After two or three years Neil moved onto Nottingham RFU, who were then a powerful force in English rugby, having players such as Rob Andrew, Brian Moore, and the England No 7, Gary Rees. Whilst at Nottingham, Neil made his England U21 debut, against Romania in May 1989, scoring a hat-trick of tries. However, after two years of playing second fiddle to Gary Rees at Nottingham, Neil was tempted by an offer to move to the Tigers.
Ian ‘Dosser’ Smith was retiring, and Tony Russ, the England U21 manager who was taking over at Leicester as first XV coach assured Neil that he would be in the first-team from day one. Neil attended a Tigers match as a spectator, stood on the concrete terracing alongside 15,000 Leicester fans, and immediately made his mind up to accept. He says that the atmosphere was fantastic and the chance to play alongside Dean Richards and John Wells was too good to miss.
Neil made his Tigers debut against Bedford on 1st September 1990, quickly followed by his debut for the Barbarians. He was an instant hit with the fans, and his name has been synonymous with the successes of the Tigers over the past twelve years. He is only the third forward in the Club’s history to score a 100 tries in first team games, has been involved with two Lions tours (97 & 01), two World Cups (95 & 99), and has captained England. In 1998 Neil was RFU Player of the Year, and in 1999 was named Players’ Player of the Year. However in many ways Neil’s story is one of success against the odds.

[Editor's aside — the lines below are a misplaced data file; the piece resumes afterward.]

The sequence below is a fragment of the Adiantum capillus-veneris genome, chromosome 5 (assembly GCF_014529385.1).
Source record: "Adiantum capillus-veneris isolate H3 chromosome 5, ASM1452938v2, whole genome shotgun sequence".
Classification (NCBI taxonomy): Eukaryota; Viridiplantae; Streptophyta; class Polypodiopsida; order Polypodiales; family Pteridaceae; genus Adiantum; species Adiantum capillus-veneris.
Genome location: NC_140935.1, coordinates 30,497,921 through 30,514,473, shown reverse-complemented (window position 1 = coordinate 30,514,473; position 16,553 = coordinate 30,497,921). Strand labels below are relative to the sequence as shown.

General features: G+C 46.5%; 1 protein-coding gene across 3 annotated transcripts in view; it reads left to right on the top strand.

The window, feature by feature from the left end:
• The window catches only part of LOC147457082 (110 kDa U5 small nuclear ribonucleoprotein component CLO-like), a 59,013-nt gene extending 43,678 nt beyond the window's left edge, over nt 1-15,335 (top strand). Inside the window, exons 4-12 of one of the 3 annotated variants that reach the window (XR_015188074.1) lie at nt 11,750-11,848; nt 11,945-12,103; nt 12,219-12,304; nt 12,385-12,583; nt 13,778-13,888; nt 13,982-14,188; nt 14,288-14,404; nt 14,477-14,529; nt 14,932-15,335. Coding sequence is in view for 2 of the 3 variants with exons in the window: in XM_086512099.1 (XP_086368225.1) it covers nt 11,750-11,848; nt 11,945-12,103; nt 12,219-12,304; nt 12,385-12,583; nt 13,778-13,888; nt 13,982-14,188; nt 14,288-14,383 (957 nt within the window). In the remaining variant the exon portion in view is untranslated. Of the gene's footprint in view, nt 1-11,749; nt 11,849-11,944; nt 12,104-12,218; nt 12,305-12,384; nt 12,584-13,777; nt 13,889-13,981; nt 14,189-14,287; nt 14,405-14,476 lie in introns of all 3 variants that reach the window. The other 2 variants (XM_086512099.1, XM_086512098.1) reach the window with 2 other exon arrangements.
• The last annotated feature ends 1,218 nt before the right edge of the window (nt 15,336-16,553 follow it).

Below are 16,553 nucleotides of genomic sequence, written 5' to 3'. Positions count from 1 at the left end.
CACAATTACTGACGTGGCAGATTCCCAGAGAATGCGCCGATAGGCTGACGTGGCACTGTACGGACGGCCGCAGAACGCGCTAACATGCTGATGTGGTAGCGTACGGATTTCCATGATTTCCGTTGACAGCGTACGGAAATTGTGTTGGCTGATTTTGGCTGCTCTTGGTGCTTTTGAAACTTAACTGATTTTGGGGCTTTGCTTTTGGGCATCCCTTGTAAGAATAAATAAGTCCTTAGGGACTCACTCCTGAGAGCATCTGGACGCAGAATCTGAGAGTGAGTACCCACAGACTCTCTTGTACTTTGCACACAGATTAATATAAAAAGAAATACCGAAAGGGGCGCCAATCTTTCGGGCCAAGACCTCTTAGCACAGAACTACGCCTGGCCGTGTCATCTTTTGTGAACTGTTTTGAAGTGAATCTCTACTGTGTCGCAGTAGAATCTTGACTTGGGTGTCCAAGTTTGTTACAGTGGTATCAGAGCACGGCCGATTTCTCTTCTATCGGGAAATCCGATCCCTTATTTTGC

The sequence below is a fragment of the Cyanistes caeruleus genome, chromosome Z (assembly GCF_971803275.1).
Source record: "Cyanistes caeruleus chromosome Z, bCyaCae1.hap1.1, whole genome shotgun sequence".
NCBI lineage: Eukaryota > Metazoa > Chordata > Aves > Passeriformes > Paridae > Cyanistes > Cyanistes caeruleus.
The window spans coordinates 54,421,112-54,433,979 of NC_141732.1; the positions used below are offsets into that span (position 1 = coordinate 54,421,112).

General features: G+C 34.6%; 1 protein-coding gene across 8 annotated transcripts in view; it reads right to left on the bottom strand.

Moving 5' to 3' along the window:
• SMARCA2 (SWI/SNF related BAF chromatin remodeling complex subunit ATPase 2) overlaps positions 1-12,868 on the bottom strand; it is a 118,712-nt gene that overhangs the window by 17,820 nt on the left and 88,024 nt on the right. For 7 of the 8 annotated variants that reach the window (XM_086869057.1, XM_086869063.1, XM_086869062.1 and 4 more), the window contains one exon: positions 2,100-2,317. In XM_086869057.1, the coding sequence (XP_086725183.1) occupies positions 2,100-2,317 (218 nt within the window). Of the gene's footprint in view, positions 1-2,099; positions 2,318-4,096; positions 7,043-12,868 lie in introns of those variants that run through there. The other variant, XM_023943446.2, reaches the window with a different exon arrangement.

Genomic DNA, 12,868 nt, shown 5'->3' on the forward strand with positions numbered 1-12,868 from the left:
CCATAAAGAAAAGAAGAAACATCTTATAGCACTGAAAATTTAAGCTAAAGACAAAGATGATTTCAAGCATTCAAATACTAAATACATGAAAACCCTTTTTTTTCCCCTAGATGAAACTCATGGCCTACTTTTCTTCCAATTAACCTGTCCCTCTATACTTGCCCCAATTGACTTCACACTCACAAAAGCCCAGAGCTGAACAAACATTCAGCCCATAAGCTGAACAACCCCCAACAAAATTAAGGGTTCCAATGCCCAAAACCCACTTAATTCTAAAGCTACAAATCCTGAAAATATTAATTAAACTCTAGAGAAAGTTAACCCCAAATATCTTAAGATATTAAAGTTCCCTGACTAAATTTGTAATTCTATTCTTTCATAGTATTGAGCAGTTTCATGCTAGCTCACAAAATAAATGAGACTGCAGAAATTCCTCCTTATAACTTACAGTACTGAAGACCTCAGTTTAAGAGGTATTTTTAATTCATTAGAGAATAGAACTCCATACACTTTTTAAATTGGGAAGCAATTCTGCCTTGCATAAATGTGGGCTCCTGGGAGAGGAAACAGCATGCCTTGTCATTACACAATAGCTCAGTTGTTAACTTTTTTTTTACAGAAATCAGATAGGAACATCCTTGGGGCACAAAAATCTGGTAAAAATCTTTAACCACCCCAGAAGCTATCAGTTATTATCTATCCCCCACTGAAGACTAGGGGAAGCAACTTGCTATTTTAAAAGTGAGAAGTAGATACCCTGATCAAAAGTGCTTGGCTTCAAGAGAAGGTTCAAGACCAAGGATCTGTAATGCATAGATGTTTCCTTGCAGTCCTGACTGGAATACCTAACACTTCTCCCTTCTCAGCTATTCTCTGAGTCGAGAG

It is easy to forget that in the early 90s Neil found himself sixth choice in the England pecking order behind Peter Winterbottom, Gary Rees, Andy Robinson, Ben Clarke and Steve Ojomoh, after the then England Manager Geoff Cooke described him as “too small to make it in senior rugby”. He became increasingly frustrated by his failure to establish himself in the England side, and only after embarking on a new training regime designed to increase his weight by a stone, was Neil at last selected to play for England, against Scotland on 5th February 1994. One game later he was dropped, and didn’t play for Cooke again.